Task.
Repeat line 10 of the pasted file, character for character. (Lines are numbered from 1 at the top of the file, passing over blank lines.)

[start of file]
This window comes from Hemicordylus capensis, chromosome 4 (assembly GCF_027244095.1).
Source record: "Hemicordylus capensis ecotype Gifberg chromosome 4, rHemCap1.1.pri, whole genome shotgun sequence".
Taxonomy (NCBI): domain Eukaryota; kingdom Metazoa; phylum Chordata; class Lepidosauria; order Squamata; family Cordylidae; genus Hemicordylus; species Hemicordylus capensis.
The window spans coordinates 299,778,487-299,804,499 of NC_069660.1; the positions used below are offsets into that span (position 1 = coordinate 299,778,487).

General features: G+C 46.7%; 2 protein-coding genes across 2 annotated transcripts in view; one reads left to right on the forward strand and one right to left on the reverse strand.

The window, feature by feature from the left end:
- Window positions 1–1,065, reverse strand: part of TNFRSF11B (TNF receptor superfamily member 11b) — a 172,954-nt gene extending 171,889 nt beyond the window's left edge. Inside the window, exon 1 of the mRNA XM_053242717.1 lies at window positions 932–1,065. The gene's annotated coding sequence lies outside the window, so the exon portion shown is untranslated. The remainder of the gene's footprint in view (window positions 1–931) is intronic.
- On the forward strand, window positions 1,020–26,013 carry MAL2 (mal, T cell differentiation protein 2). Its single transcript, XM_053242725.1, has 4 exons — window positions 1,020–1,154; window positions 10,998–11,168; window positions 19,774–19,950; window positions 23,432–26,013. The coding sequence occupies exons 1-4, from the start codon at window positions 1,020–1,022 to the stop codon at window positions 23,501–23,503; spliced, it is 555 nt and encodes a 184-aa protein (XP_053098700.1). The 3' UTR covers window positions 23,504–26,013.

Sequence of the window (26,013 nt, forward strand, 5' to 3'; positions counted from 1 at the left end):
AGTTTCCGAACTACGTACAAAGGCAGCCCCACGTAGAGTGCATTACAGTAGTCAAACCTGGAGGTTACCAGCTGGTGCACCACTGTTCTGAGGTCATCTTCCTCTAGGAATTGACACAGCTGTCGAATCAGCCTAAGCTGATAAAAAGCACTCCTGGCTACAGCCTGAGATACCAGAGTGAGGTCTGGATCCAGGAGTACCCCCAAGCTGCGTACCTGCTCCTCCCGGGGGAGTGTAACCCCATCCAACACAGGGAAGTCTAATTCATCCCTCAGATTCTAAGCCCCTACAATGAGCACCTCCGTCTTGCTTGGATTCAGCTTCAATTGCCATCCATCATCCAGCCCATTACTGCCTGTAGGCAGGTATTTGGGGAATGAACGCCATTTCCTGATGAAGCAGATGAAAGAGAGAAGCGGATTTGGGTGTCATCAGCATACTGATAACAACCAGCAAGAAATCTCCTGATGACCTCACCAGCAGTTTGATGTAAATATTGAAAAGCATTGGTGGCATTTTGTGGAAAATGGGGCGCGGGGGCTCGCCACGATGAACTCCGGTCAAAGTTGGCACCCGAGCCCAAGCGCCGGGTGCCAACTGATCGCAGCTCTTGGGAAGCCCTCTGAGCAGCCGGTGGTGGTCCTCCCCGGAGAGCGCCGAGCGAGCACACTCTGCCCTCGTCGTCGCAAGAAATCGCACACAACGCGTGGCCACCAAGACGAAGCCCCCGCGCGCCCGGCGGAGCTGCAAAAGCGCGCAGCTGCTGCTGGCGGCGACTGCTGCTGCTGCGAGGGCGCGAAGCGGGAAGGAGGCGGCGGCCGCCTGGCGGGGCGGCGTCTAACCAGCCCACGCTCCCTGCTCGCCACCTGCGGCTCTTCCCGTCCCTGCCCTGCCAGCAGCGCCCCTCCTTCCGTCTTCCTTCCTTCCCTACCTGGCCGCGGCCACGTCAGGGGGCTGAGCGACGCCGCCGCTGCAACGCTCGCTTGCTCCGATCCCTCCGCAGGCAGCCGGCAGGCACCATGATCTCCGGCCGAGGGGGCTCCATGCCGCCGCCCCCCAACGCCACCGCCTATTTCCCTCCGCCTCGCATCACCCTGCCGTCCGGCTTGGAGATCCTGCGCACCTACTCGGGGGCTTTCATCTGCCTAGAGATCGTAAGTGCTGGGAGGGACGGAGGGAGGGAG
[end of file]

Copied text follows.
AGTTTCCGAACTACGTACAAAGGCAGCCCCACGTAGAGTGCATTACAGTAGTCAAACCTGGAGGTTACCAGCTGGTGCACCACTGTTCTGAGGTCATCTTCCTCTAGGAATTGACACAGCTGTCGAATCAGCCTAAGCTGATAAAAAGCACTCCTGGCTACAGCCTGAGATACCAGAGTGAGGTCTGGATCCAGGAGTACCCCCAAGCTGCGTACCTGCTCCTCCCGGGGGAGTGTAACCCCATCCAACACAGGGAAGTCTAATTCATCCCTCAGATTCTAAGCCCCTACAATGAGCACCTCCGTCTTGCTTGGATTCAGCTTCAATTGCCATCCATCATCCAGCCCATTACTGCCTGTAGGCAGGTATTTGGGGAATGAACGCCATTTCCTGATGAAGCAGATGAAAGAGAGAAGCGGATTTGGGTGTCATCAGCATACTGATAACAACCAGCAAGAAATCTCCTGATGACCTCACCAGCAGTTTGATGTAAATATTGAAAAGCATTGGTGGCATTTTGTGGAAAATGGGGCGCGGGGGCTCGCCACGATGAACTCCGGTCAAAGTTGGCACCCGAGCCCAAGCGCCGGGTGCCAACTGATCGCAGCTCTTGGGAAGCCCTCTGAGCAGCCGGTGGTGGTCCTCCCCGGAGAGCGCCGAGCGAGCACACTCTGCCCTCGTCGTCGCAAGAAATCGCACACAACGCGTGGCCACCAAGACGAAGCCCCCGCGCGCCCGGCGGAGCTGCAAAAGCGCGCAGCTGCTGCTGGCGGCGACTGCTGCTGCTGCGAGGGCGCGAAGCGGGAAGGAGGCGGCGGCCGCCTGGCGGGGCGGCGTCTAACCAGCCCACGCTCCCTGCTCGCCACCTGCGGCTCTTCCCGTCCCTGCCCTGCCAGCAGCGCCCCTCCTTCCGTCTTCCTTCCTTCCCTACCTGGCCGCGGCCACGTCAGGGGGCTGAGCGACGCCGCCGCTGCAACGCTCGCTTGCTCCGATCCCTCCGCAGGCAGCCGGCAGGCACCATGATCTCCGGCCGAGGGGGCTCCATGCCGCCGCCCCCCAACGCCACCGCCTATTTCCCTCCGCCTCGCATCACCCTGCCGTCCGGCTTGGAGATCCTGCGCACCTACTCGGGGGCTTTCATCTGCCTAGAGATCGTAAGTGCTGGGAGGGACGGAGGGAGGGAG